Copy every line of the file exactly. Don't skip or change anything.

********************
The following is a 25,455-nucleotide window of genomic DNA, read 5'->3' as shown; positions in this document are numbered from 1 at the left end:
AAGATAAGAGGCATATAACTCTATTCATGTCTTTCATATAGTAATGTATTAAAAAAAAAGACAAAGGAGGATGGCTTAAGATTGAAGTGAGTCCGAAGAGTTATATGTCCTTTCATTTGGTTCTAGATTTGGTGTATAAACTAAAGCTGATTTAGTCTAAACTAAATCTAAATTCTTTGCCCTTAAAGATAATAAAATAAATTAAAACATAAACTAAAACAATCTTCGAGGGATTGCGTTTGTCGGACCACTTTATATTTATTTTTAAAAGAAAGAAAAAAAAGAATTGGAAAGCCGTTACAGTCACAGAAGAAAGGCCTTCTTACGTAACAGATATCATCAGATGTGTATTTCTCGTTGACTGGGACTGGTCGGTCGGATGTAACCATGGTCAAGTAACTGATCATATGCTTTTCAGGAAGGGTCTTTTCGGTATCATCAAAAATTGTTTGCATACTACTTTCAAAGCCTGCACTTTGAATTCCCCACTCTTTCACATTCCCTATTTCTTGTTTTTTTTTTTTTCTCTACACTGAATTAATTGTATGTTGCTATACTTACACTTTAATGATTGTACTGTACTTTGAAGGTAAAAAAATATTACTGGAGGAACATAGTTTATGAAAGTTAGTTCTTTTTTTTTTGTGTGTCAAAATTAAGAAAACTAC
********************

The following is a 25,455-nucleotide window of genomic DNA, read 5'->3' as shown; positions in this document are numbered from 1 at the left end:
AAGATAAGAGGCATATAACTCTATTCATGTCTTTCATATAGTAATGTATTAAAAAAAAAGACAAAGGAGGATGGCTTAAGATTGAAGTGAGTCCGAAGAGTTATATGTCCTTTCATTTGGTTCTAGATTTGGTGTATAAACTAAAGCTGATTTAGTCTAAACTAAATCTAAATTCTTTGCCCTTAAAGATAATAAAATAAATTAAAACATAAACTAAAACAATCTTCGAGGGATTGCGTTTGTCGGACCACTTTATATTTATTTTTAAAAGAAAGAAAAAAAAGAATTGGAAAGCCGTTACAGTCACAGAAGAAAGGCCTTCTTACGTAACAGATATCATCAGATGTGTATTTCTCGTTGACTGGGACTGGTCGGTCGGATGTAACCATGGTCAAGTAACTGATCATATGCTTTTCAGGAAGGGTCTTTTCGGTATCATCAAAAATTGTTTGCATACTACTTTCAAAGCCTGCACTTTGAATTCCCCACTCTTTCACATTCCCTATTTCTTGTTTTTTTTTTTTTCTCTACACTGAATTAATTGTATGTTGCTATACTTACACTTTAATGATTGTACTGTACTTTGAAGGTAAAAAAATATTACTGGAGGAACATAGTTTATGAAAGTTAGTTCTTTTTTTTTTGTGTGTCAAAATTAAGAAAACTAC